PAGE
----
When you click the USDC-FTM farm, it’ll give you a link to “Get USDC-FTM spLP,” which is the LP token you’ll be farming. In other words, it’ll link you directly to the liquidity staking page with the two tokens pre-filled in: USDC and FTM. You’ll need an equal value of both.
So, let’s say you only have USDC and you need FTM. Go to SpookySwap’s Swap page, connect your wallet (make sure you open your MetaMask first and switch the top dropdown to be Fantom). Now, select USDC in the “from” field, hit the 50% button to select half of it, then choose FTM in the “to” field. Once you’ve converted, you should have half USDC and half FTM.
Go back to the farms page, select USDC-FTM, and click that link again to get the LP token. You should see USDC as one ingredient and FTM as the other.
Remember that the idea here is to provide an equal value of each. The “max” buttons make this easy, but there’s one potential snag to watch out for. Notice what happens when I hit the “max” button in Ingredient A:
You can see that Ingredient A is fine because it wants to put in 3.01 and I have 4.01. But, with Ingredient B, it shows that it’s trying to put in 6.7 but I only have 6.6. So, if it’ll give me an “insufficient balance” error if I try to move forward with that.
Instead, watch what happens if I hit the “max” button on Ingredient B now:
Now you can see that I have enough of each.
Bottom line: Just try hitting one of the “max” buttons and check if you have enough balance on each ingredient; if not, hit the other “max” button instead.
Also: It’s very important that you leave yourself some FTM since that’s how gas fees are paid on the Fantom network. If you convert all your FTM to something else, you won’t be able to execute any more transactions, including converting something else to FTM. The only solution will be to get more FTM by bridging it in from another blockchain or by buying it on a CEX like Crypto.com.
Once you have your LP tokens, you can head back to the farms page, select USDC-FTM again, approve the stake, then stake your LP’s (select “max” on that screen).
That’s it—you’re now earning 90+% APR (or whatever the rate is when you do this).
You can see that this USDC-FTM pool will generate BOO (the token of SpookySwap). At any time once it’s accumulated, you can come back here to harvest it (i.e., to take the BOO into your wallet, which you can then convert to USDC or whatever else on the Swap page).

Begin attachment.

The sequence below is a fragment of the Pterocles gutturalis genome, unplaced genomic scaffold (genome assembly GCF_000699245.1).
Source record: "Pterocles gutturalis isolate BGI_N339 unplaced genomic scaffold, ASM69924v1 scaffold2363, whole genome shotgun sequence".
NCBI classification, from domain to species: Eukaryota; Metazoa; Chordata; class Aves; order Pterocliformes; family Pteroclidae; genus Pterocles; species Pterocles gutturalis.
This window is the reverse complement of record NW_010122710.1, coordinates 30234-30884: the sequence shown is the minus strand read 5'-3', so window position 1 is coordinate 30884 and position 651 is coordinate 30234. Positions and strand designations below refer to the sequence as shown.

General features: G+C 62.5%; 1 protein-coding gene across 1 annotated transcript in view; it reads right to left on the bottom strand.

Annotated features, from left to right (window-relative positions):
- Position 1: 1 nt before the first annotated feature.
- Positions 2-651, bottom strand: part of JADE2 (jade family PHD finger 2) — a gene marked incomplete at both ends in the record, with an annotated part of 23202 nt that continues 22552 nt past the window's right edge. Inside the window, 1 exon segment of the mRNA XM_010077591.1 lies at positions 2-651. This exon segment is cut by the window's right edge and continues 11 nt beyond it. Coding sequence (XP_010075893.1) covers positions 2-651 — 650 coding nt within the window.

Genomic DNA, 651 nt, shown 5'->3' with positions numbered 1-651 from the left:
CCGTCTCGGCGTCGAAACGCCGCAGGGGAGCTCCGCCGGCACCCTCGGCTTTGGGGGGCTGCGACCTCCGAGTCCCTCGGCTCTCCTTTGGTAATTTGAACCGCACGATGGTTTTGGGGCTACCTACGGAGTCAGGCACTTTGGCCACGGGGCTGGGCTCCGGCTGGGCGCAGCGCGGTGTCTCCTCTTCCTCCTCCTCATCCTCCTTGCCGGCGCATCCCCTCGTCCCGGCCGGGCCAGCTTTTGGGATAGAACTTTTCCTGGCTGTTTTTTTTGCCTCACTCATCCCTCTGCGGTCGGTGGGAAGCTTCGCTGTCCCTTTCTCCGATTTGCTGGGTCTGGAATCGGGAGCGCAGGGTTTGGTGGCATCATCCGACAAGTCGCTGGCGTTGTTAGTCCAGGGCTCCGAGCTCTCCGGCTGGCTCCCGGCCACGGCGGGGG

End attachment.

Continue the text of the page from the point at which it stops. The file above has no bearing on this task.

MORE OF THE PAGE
Depending on how much money you’re investing here, you might want to only harvest once a week or once a month. Or, if you’re more aggressive, some people even harvest multiple times a day and then reinvest those gains into the same farm (to do so, you’d have to swap half your BOO for USDC and half for FTM, then provide liquidity on that pair again and stake the resultant LP tokens here).
When you feel done with this farming, you can unstake your LP token and then go back to the Liquidity page to convert it back into USDC and FTM.
Remember that although USDC is stable, the value of FTM will fluctuate, so it’s entirely possible that you’ll end up losing money if the price of FTM drops. Luckily, gas fees are so low on Fantom that you can experiment with even a small amount of money.
Again, I highly recommend you actually do this yourself, even with just $50—there’s something very different about clicking all the buttons yourself that will help this knowledge sink in more deeply than just reading about it.
Category #5: NFT’s
There are many different types of NFT’s you can collect, trade, or even create yourself. I discuss buying and selling NFT’s in more detail in Part 11. Two main approaches here:
- Buying and holding whole NFT’s (e.g., Bored Ape Yacht Club, VeeFriends, or many thousands of smaller ones that are less famous)
- Buying and holding fractionalized NFT’s, i.e., a piece of an expensive NFT that you probably wouldn’t be able to afford otherwise (e.g., CryptoPunks, Ringers)
Overall, NFT’s have earned me a little profit, but I’ve felt too intimidated to put much of my money into this category. It’s tricky because many of the best-bet NFT’s are very expensive (i.e., tens or hundreds of thousands of US dollars), and I’ve hesitated to put too many of my eggs in one basket.
This category has also been by far the place where I’ve missed out on the most potential profits. Months ago, I was watching right when collections like VeeFriends and Bored Apes launched, and I even had the webpages open and ready to go on the launch dates. But, back then, I just couldn’t bring myself to spend thousands of US dollars on a single NFT (and, I didn’t like the art style of Bored Apes).
In retrospect, I would have made at least a hundred thousand dollars profit on the items I was seriously considering. Ugh.
To be fair though, I probably wouldn’t have held on. That’s the challenge with all this: Say I bought an NFT for $5,000 and the price doubled to $10,000. I would most likely have sold at that point. Even if I hung on, if it doubled again to $20,000, I know it would have felt way too greedy to me to keep holding. So, it seems extremely unlikely that I would have held on all the way to $100,000 and beyond.
And things are very different now than back in Spring 2021. Back then, it still felt like those of us who understood NFT’s were part of a secret club. Nowadays, NFT’s are on major magazine covers, and venture capital firms are investing millions into them. So, it’s become a lot harder to make huge profits here.
Also, please keep in mind that over 90% of the NFTs being minted lately are probably going to be completely worthless in a few years.